First, there are inherently smaller workforces involved in running SMBs. As a result, every person’s contribution matters when it comes to customer success for customer retention.
What type of customer retention strategy drives customer success for your organization? Regardless of the size of your SMB, retaining today’s and tomorrow’s customers takes more than yesterday’s mindset and processes.
Often, SMB business models and leadership styles designate a defined human resource function. However, there is no true human capital strategy that the entire leadership team buys into. As a result, human resources executes a legacy people-procurement function. Consequently, the resulting workforce is full of homogeneous thinkers working in discrete, order-taker roles, basically responsible for executing a daily To-Do list.
Alternatively, what happens when HR becomes a human systems integration catalyst? When the workforce – regardless of job title or function – becomes responsible and accountable for driving customer success, they assume stakeholder roles. Things look different once the workplace is filled with a workforce of SMB leaders, rather than order-takers.
Then, the SMB leadership team leads a workforce of leaders. That is a powerful human capital development strategy.
When SMB workforce leadership takes charge, customer retention is not just about customer churn prevention.
Many SMBs view customer retention as a self-focused, client hoarding exercise. As a result, an organization hunkers down in the corporate castle, guarding current customers so they aren’t poached by invading competitors. Except, this strategy assumes that, once acquired, the customer’s needs, expectations and own strategy remain frozen in time.
How realistic is this perception? When you hoard SMB customers, are you truly in touch with them?
Customer churn prevention activities eventually compromise the health of many small to midsize businesses (SMBs). Instead of being customer-focused, the SMBs are customer churn-obsessed. As a result, the business becomes reactive rather than proactive and responsive to customer needs.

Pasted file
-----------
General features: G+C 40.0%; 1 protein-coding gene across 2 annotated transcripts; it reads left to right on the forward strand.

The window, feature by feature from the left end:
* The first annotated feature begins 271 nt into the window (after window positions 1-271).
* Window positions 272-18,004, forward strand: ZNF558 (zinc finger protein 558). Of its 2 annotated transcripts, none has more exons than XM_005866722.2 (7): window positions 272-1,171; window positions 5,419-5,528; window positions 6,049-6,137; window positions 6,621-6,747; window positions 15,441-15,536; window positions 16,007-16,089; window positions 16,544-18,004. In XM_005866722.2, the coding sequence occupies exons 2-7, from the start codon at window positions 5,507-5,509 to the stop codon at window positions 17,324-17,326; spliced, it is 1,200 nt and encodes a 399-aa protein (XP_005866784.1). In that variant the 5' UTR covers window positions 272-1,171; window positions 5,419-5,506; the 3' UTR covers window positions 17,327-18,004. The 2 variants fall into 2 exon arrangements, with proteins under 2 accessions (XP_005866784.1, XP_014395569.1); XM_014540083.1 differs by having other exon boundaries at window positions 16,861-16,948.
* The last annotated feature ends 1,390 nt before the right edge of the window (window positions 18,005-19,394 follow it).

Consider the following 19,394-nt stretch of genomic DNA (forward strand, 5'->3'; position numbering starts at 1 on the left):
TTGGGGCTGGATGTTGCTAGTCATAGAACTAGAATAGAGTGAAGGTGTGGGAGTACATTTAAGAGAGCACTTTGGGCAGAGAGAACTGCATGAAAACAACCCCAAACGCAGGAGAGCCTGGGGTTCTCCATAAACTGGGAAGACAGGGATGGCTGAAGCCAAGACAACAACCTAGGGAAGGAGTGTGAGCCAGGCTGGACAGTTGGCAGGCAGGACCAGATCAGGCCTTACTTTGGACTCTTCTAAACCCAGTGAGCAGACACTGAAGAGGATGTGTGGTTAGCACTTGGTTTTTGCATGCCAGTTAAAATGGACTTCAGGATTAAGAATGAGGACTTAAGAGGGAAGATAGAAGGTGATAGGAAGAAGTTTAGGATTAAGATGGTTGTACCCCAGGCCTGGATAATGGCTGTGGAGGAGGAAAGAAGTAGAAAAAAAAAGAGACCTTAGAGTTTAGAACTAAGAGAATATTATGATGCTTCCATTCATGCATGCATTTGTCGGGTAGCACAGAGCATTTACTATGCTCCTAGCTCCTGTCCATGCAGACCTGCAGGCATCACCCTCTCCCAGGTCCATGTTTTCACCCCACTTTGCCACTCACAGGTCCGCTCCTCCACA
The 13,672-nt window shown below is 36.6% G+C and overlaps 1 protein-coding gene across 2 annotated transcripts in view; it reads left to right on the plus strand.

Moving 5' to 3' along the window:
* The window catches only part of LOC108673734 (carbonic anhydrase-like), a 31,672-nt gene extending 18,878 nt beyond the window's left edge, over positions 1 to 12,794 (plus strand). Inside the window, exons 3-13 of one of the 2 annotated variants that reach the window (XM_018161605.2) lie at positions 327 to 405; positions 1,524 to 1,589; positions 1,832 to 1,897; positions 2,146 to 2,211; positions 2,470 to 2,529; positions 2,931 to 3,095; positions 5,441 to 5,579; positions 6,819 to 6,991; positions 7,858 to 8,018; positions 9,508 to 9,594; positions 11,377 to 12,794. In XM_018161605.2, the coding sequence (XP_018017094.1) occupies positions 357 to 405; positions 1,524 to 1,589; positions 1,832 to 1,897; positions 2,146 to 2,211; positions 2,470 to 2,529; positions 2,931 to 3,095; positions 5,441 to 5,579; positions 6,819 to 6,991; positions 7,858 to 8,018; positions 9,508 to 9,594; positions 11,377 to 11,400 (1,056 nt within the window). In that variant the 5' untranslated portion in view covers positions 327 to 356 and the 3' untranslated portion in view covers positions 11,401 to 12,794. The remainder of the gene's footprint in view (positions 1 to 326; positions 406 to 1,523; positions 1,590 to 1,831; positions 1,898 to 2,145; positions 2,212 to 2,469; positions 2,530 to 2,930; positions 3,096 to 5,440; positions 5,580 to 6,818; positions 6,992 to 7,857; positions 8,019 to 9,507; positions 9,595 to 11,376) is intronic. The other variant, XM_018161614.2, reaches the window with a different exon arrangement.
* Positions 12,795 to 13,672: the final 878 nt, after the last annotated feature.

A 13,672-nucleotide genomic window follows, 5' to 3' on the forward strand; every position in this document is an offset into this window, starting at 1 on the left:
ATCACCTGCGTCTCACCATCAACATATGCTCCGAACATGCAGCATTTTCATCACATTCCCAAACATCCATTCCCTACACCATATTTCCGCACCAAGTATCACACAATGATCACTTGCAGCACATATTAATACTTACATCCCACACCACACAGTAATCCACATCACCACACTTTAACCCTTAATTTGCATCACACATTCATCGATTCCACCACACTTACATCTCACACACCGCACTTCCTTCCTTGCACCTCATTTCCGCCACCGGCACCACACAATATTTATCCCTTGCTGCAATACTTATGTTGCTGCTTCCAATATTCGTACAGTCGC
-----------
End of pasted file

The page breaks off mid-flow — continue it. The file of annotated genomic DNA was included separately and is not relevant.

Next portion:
For starters, customer fight firing becomes the standard operating procedure. When organizations have business models revolving around fire-fighting mode, everyone continuously reacts to “What Just Happened?”
Due to lack of organization-wide communication, each problem is perceived as a unique and discrete occurrence. In addition, these organizations compound the problem. They segregate pre-sale activities from workforce-intensive, post-sale execution and implementation activities. In fact, these SMBs often have growing a history of root cause, repetitive, unaddressed problems.
Alternatively, consider what happens when SMB workforce leadership become stakeholders in executing a “what’s next” proactive customer retention strategy.
Unlike reactive organizations, proactive SMB workforce leadership see themselves from the customer’s perspective – from the outside looking back at the organization. As a result, proactive SMBs have an entirely different definition of factors impacting customer retention.
Then, each SMB workforce leader shares what they know with the rest of the workforce. No more information-hoarding in departmental silos.
Proactive organizations put themselves in the shoes of current customers, so they are best poised to retain them. Not only that. Proactive SMB workforce leadership understands the voice of their customers. Then, they interpret the implications for product and service innovation. As a result, the entire workforce drives both customer acquisition as well as retention.
Most importantly, enlightened SMBs understand that whether or not customers choose to retain you is entirely their decision, regardless of all the actions you take to retain them. If you are not continuously engaged and valuable to client growth, expansion and sustainability strategies, you will not be retained as a supplier-of-choice.
How can your SMB benefit from a more enlightened, workforce-driven customer retention strategy?
Next steps towards professional innovation:
- Read these related posts. Discover how risk aversion impacts professional innovation, workforce engagement and customer retention.
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Babette Ten Haken serves organizations as a corporate catalyst and innovative speaker, strategist, coach and storyteller. Babette’s One Millimeter Mindset™ Workshops and Speaking programs leverage collaboration to catalyze professional innovation, workforce engagement and customer retention, especially in challenging Industrial Internet of Things environments. Babette’s playbook of IIoT team collaboration hacks, Do YOU Mean Business? is available on Amazon. She is a member of SME, ASQ, SHRM and the National Speakers Association.
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